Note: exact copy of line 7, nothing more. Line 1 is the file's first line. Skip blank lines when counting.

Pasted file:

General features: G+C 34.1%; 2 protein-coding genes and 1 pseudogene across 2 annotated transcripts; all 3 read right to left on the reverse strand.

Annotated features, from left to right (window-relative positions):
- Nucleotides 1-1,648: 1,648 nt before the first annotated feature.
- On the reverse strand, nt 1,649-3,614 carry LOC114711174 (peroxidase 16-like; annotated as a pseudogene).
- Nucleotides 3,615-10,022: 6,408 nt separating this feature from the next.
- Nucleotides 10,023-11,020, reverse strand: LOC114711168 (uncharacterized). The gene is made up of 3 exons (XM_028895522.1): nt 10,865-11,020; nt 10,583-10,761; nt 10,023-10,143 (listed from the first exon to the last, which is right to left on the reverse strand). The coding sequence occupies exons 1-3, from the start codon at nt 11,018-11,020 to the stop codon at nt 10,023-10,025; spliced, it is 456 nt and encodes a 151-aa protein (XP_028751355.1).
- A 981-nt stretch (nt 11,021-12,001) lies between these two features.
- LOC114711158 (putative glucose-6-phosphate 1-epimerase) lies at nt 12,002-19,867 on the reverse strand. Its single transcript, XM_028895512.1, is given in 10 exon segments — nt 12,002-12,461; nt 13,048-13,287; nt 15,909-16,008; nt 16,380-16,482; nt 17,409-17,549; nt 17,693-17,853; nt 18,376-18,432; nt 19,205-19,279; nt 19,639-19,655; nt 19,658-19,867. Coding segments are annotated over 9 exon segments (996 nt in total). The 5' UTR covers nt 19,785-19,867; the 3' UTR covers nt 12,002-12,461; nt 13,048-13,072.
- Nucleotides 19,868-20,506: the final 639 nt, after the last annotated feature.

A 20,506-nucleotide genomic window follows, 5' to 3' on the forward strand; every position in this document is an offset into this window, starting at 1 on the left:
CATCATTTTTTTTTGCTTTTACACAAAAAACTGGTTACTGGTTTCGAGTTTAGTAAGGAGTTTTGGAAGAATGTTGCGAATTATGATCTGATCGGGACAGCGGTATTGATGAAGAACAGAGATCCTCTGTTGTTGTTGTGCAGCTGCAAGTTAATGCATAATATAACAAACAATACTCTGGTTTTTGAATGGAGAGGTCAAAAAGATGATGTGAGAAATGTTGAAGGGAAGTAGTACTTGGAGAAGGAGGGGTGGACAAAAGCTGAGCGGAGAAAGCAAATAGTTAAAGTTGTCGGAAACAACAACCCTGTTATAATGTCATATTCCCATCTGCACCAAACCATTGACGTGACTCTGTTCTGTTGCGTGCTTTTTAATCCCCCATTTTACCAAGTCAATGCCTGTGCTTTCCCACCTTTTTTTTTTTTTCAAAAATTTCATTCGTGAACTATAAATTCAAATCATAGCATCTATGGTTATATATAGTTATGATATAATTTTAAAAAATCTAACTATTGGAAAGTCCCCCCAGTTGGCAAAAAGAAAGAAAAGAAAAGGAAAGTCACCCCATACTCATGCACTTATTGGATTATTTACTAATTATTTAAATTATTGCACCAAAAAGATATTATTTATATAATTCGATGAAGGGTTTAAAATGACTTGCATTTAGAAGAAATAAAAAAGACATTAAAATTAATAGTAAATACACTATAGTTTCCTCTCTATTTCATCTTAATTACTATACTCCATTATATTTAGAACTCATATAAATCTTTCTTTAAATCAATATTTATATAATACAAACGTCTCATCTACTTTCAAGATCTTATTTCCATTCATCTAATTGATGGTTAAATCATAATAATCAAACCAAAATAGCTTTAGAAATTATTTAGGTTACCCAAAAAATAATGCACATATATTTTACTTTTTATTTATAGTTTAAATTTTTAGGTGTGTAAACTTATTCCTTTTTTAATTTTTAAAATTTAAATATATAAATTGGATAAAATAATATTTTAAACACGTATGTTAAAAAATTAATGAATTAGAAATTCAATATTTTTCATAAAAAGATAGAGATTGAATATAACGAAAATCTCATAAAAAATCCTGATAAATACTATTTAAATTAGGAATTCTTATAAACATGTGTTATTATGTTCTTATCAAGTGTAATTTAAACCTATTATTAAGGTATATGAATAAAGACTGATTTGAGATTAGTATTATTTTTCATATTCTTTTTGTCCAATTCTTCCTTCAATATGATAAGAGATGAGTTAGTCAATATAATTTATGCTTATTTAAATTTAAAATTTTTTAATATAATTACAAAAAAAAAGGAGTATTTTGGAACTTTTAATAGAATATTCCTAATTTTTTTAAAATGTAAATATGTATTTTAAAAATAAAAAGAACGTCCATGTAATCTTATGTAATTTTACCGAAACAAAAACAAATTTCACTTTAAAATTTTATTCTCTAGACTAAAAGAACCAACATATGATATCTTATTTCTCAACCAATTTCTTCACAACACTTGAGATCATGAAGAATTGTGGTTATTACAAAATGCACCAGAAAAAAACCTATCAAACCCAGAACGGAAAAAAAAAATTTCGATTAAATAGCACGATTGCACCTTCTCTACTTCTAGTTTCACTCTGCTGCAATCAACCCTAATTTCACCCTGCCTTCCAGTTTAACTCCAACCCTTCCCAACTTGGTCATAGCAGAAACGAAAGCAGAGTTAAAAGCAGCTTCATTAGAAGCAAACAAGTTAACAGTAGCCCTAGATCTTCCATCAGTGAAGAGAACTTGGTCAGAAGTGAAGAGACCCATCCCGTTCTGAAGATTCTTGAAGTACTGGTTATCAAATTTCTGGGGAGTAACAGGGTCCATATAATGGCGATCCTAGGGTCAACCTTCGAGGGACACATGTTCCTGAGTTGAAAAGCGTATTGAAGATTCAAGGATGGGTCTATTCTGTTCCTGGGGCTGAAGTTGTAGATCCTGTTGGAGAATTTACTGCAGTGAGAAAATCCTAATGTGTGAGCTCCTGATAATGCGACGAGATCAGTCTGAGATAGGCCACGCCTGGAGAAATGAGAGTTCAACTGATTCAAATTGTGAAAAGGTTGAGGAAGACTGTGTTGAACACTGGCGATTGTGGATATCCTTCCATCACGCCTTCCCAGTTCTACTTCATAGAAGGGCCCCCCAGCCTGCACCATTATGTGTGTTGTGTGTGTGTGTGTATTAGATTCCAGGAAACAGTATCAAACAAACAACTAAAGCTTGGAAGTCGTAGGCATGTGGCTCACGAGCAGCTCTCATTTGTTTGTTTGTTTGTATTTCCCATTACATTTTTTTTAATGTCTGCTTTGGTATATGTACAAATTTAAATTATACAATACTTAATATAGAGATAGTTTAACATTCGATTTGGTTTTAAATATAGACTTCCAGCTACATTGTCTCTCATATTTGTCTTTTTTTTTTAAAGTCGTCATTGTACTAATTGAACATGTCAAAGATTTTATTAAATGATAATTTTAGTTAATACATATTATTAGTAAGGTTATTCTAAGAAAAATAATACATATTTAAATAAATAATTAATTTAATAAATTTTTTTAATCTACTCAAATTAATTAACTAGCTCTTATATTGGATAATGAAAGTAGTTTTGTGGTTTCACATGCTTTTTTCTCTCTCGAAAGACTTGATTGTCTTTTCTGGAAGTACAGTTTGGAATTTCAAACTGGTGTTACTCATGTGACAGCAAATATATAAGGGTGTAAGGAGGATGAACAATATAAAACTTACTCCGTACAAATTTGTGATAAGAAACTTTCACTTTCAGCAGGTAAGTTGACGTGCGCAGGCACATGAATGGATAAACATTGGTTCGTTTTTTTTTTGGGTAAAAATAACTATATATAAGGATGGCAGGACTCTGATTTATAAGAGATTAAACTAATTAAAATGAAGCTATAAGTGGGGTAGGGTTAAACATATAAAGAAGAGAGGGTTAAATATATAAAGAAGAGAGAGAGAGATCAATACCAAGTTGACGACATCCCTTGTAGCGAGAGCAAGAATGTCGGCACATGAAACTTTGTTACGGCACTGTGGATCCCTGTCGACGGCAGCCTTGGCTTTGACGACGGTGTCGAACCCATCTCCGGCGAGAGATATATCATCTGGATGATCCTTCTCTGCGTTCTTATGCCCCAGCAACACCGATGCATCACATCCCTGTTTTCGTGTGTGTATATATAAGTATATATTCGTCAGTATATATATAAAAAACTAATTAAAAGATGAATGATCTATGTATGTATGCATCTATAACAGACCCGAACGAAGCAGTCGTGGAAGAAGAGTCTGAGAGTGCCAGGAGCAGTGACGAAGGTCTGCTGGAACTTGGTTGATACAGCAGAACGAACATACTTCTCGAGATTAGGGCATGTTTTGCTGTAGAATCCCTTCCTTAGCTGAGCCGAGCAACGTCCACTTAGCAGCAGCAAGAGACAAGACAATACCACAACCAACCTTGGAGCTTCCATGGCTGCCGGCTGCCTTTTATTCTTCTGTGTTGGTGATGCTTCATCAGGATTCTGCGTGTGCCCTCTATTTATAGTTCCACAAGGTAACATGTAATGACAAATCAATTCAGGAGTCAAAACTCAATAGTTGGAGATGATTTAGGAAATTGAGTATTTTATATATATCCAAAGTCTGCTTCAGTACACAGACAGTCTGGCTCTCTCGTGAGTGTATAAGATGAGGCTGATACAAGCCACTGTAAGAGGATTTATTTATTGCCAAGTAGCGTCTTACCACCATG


- A 981-nt stretch (nt 11,021-12,001) lies between these two features.